chapter  10
Anti-corruption
ByCORA Y.T. HUI AND T. WING LO
Pages 20

Hong Kong is a story of immense changes. Just half a decade ago, Hong Kong society was filled with corruption and organised crime, and bribery was regarded as folklore. In the 1960s and 1970s, the colonial government began to better understand that in order to curb corruption in Hong Kong, a package of radical reform was required. Lo (2003) highlighted a blanket of strategies, including strong political will, powerful anti-corruption ordinance, absolute independence, a three-pronged attack, draconian powers of the Independent Commission Against Corruption (ICAC), high remuneration in the civil service (to maintain integrity), and a declared investment and integrity check of all civil servants. The success of the reform was globally recognised, and Transparency International has consistently ranked Hong Kong one of the cleanest cities in Asia since 1995. As can be seen in Figure 10.1, the number of prosecution cases has remained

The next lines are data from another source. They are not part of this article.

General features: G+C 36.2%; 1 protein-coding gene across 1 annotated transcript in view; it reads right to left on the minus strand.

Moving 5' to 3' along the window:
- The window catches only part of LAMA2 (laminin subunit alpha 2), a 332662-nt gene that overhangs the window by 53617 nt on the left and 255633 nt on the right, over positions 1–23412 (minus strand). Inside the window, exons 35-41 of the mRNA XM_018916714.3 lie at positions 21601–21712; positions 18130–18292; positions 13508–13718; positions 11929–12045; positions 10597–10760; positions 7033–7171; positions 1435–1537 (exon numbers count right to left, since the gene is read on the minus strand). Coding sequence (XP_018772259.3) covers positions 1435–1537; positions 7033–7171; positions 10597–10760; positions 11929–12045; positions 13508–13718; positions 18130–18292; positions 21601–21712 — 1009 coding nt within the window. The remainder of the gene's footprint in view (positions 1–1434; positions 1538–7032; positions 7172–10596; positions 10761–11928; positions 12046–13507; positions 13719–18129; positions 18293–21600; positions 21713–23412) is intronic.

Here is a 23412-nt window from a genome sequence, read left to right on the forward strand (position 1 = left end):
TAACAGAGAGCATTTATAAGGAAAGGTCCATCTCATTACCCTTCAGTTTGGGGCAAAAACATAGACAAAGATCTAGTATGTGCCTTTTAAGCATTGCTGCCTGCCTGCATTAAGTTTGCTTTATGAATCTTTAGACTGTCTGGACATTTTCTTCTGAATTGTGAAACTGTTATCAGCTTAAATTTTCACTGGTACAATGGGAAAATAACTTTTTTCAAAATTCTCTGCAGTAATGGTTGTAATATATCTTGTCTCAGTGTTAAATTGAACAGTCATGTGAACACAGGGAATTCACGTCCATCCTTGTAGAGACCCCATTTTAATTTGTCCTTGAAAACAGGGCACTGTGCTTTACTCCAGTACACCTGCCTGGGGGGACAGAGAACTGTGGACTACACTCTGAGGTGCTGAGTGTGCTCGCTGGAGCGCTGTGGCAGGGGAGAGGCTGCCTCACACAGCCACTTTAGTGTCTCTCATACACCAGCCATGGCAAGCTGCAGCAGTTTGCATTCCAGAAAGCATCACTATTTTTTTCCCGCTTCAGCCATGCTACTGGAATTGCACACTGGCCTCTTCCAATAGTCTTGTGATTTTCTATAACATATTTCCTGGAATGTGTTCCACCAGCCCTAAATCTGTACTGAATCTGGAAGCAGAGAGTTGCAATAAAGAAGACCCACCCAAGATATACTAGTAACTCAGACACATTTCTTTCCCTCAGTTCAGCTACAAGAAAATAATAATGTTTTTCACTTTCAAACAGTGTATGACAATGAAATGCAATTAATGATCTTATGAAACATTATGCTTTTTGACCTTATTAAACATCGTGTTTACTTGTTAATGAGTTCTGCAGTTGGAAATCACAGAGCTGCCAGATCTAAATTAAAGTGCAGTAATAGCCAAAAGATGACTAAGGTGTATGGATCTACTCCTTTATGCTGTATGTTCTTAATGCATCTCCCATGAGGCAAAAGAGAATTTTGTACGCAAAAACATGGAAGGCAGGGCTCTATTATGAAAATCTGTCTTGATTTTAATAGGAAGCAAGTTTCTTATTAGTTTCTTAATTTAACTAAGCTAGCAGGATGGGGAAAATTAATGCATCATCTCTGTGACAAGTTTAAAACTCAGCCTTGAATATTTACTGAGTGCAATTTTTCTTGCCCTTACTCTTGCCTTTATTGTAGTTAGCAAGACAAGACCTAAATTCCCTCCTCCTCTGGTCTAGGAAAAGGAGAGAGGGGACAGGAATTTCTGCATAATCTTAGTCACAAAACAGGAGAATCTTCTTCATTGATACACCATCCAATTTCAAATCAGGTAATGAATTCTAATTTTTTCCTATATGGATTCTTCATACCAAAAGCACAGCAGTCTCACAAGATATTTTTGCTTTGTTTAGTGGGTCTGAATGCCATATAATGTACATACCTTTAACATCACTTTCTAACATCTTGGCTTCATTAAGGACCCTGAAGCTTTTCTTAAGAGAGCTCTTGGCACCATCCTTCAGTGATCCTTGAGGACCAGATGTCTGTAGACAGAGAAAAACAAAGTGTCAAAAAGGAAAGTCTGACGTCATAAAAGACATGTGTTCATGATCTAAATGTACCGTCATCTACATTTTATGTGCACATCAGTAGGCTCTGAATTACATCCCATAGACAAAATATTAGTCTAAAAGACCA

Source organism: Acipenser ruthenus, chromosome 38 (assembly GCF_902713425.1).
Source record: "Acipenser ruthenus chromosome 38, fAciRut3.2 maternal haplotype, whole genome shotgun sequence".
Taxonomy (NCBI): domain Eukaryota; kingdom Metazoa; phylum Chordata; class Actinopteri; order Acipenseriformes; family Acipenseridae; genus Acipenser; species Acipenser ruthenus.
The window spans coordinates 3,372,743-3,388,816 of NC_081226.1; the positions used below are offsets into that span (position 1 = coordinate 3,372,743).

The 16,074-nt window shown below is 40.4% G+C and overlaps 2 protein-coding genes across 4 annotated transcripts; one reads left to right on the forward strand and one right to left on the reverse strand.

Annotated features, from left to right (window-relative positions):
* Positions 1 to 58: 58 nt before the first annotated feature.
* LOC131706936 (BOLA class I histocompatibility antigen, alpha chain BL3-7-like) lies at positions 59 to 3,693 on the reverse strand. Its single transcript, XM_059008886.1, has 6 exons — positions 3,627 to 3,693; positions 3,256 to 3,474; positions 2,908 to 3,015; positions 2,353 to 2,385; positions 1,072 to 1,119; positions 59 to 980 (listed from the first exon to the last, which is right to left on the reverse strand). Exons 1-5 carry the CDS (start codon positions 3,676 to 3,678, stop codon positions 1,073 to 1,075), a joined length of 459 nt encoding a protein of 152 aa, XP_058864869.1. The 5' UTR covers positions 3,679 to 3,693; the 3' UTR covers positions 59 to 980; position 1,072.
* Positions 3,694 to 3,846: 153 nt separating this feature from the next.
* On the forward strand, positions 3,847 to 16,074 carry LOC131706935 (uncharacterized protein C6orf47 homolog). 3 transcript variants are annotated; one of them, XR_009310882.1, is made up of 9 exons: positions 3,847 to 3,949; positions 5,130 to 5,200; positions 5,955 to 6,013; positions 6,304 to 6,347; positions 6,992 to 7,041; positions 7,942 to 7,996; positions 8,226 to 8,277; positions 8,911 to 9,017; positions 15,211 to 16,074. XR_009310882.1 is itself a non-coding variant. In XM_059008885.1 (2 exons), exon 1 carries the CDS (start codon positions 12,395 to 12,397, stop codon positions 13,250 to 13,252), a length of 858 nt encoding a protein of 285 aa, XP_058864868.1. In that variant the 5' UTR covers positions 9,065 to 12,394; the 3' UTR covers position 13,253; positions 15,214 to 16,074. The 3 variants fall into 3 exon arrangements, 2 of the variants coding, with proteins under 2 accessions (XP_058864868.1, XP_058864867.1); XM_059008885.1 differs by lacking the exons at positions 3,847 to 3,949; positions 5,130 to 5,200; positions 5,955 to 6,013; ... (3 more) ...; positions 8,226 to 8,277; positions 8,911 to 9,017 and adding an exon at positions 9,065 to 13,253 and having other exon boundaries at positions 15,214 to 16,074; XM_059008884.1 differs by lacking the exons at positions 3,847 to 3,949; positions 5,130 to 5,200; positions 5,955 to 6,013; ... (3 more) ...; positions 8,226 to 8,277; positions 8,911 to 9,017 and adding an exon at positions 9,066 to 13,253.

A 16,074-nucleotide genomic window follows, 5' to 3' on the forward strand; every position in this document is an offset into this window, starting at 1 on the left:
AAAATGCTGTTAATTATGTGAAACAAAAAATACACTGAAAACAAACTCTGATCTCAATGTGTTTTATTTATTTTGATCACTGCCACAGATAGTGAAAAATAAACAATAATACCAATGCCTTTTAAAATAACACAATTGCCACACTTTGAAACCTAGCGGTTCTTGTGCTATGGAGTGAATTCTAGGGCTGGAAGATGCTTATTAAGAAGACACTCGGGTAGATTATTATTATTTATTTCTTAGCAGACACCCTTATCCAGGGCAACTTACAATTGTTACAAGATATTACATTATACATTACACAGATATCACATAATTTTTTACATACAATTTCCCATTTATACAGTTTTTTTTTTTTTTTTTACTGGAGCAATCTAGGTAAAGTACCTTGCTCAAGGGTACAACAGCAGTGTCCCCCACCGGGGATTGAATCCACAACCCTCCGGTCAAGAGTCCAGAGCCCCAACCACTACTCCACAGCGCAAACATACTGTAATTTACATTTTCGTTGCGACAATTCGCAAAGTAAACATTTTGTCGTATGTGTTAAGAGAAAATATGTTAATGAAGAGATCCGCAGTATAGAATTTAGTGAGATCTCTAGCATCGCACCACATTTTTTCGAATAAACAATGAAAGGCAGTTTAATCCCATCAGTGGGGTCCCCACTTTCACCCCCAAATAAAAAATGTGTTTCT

fairly steady, at around 300 to 600 cases per year, since 1980. Occasional increases took place in 1993 and in the early 2000s as a result of political uncertainty and economic downturn. Furthermore, although a high level of corruption existed in government departments and the police force in the 1970s, an image of a clean government began to emerge as the number of prosecutions against civil servants decreased in the early 1980s. Since 1982, the number of prosecutions against civil servants has remained lower than that of agents in the private sector, meaning that this pattern persisted following Hong Kong’s return to Chinese sovereignty in 1997. Since the early 2000s, the number of persons prosecuted for corruption-related offences has been in decline. Corruption reform is a continuous trial-and-error process, and Hong Kong

has learnt many lessons regarding which measures are effective and which are not over the last few decades. This chapter aims to deconstruct the package of strategies that helps control corruption in Hong Kong. Five main groups of strategies will be discussed: effective legislation enacted within the rule of law, the establishment of the ICAC, the necessity for strong political will, the emergence of a watchdog culture, and civil service reform.